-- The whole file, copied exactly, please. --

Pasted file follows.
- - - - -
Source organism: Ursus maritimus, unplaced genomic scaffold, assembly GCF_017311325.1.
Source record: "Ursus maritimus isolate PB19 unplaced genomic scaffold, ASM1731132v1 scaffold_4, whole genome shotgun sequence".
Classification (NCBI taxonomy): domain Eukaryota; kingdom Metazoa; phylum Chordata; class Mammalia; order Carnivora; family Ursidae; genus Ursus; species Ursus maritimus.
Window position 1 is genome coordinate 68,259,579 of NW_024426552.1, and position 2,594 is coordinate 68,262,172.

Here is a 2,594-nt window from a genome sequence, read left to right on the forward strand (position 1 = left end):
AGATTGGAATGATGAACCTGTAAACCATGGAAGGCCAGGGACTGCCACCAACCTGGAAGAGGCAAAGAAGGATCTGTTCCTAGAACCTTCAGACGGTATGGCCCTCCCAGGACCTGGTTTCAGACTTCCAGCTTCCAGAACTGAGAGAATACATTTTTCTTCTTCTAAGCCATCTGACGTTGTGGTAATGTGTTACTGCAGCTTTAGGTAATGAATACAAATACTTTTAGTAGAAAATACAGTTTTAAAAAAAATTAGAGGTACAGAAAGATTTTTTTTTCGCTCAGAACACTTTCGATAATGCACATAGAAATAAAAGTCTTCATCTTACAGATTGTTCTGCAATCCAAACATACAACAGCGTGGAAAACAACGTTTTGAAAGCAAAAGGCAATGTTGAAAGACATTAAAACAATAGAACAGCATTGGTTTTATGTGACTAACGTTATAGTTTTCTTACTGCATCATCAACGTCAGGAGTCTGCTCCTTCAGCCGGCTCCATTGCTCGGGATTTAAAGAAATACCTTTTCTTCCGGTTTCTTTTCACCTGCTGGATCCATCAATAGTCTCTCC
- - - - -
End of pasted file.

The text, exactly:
Source organism: Ursus maritimus, unplaced genomic scaffold, assembly GCF_017311325.1.
Source record: "Ursus maritimus isolate PB19 unplaced genomic scaffold, ASM1731132v1 scaffold_4, whole genome shotgun sequence".
Classification (NCBI taxonomy): domain Eukaryota; kingdom Metazoa; phylum Chordata; class Mammalia; order Carnivora; family Ursidae; genus Ursus; species Ursus maritimus.
Window position 1 is genome coordinate 68,259,579 of NW_024426552.1, and position 2,594 is coordinate 68,262,172.

Here is a 2,594-nt window from a genome sequence, read left to right on the forward strand (position 1 = left end):
AGATTGGAATGATGAACCTGTAAACCATGGAAGGCCAGGGACTGCCACCAACCTGGAAGAGGCAAAGAAGGATCTGTTCCTAGAACCTTCAGACGGTATGGCCCTCCCAGGACCTGGTTTCAGACTTCCAGCTTCCAGAACTGAGAGAATACATTTTTCTTCTTCTAAGCCATCTGACGTTGTGGTAATGTGTTACTGCAGCTTTAGGTAATGAATACAAATACTTTTAGTAGAAAATACAGTTTTAAAAAAAATTAGAGGTACAGAAAGATTTTTTTTTCGCTCAGAACACTTTCGATAATGCACATAGAAATAAAAGTCTTCATCTTACAGATTGTTCTGCAATCCAAACATACAACAGCGTGGAAAACAACGTTTTGAAAGCAAAAGGCAATGTTGAAAGACATTAAAACAATAGAACAGCATTGGTTTTATGTGACTAACGTTATAGTTTTCTTACTGCATCATCAACGTCAGGAGTCTGCTCCTTCAGCCGGCTCCATTGCTCGGGATTTAAAGAAATACCTTTTCTTCCGGTTTCTTTTCACCTGCTGGATCCATCAATAGTCTCTCC